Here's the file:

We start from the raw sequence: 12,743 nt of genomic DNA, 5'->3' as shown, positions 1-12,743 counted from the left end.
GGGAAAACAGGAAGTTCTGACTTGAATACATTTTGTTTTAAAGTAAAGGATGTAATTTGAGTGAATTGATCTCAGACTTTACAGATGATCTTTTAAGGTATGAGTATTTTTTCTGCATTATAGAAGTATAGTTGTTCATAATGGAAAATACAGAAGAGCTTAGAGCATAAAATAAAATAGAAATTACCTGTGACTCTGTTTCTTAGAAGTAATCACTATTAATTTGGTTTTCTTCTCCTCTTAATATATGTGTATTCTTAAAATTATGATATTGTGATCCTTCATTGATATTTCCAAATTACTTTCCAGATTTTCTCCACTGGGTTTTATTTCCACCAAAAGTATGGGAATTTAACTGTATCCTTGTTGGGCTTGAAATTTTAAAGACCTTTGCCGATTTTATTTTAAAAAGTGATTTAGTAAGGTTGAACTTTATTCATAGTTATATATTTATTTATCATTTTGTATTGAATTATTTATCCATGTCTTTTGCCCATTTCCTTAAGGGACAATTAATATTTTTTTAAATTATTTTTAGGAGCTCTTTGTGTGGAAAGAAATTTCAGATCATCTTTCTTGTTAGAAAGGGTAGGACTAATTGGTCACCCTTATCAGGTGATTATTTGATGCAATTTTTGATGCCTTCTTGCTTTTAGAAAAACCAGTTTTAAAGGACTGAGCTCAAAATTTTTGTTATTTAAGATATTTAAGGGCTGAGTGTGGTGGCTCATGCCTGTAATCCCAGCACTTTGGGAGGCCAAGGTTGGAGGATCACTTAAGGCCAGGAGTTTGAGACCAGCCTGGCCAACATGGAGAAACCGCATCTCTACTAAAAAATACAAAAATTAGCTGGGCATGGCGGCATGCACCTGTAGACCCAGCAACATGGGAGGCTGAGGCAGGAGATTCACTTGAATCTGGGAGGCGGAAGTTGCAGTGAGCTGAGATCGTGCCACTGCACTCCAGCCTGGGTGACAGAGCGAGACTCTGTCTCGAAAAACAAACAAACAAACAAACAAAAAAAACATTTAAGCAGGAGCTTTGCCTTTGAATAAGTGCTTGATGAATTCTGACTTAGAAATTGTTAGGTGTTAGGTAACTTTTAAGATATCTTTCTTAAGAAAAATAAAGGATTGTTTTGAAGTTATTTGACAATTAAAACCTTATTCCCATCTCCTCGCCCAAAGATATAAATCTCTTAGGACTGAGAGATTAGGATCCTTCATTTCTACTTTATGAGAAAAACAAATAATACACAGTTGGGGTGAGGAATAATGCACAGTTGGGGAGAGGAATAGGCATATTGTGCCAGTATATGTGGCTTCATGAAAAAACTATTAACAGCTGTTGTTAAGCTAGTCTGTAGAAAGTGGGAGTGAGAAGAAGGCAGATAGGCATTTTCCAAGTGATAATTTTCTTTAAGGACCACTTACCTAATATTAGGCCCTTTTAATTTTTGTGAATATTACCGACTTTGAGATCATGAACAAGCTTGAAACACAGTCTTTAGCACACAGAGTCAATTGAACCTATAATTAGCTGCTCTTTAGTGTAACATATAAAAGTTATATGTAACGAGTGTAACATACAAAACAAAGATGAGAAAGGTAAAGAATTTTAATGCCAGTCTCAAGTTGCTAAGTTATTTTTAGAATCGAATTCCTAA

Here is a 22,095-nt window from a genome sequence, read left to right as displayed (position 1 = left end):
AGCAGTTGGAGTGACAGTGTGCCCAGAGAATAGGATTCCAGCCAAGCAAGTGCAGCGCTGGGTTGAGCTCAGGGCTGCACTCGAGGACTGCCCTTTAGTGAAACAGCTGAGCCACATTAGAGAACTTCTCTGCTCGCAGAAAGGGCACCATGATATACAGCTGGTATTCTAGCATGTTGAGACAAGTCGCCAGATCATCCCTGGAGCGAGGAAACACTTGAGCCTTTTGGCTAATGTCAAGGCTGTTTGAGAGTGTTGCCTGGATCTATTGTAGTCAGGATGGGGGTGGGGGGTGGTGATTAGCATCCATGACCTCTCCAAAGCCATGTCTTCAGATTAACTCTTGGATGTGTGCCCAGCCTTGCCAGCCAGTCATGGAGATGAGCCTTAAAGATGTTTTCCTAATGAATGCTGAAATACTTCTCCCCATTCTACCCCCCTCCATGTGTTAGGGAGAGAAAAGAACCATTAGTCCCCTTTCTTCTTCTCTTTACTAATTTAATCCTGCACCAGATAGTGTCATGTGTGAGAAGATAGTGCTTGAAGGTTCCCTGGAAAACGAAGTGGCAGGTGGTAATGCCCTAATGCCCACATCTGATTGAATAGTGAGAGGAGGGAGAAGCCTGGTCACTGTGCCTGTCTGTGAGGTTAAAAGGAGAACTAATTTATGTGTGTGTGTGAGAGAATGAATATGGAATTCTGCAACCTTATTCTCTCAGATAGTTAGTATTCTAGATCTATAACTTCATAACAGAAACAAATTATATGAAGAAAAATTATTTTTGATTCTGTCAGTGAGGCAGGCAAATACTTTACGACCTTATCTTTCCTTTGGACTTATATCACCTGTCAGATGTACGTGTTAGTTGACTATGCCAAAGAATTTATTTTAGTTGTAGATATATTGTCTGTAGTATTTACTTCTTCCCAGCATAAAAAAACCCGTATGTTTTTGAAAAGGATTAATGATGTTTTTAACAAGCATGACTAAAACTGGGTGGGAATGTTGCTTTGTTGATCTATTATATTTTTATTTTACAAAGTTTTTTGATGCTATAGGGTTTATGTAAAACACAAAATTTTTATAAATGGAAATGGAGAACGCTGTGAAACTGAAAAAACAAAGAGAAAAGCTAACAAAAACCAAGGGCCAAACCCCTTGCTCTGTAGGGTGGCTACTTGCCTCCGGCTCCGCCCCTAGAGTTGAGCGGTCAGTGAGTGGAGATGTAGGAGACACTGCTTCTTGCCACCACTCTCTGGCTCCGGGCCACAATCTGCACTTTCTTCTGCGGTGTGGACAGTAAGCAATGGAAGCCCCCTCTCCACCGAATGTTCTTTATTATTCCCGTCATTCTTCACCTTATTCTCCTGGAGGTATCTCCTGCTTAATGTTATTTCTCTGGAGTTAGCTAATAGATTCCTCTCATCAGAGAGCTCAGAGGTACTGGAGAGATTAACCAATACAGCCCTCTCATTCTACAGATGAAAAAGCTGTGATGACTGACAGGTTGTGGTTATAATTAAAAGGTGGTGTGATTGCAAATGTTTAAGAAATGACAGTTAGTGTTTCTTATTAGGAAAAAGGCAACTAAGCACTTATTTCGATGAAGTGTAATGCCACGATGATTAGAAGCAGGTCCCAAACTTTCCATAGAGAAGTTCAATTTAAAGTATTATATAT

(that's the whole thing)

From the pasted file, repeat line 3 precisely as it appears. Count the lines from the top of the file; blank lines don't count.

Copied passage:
Here is a 22,095-nt window from a genome sequence, read left to right as displayed (position 1 = left end):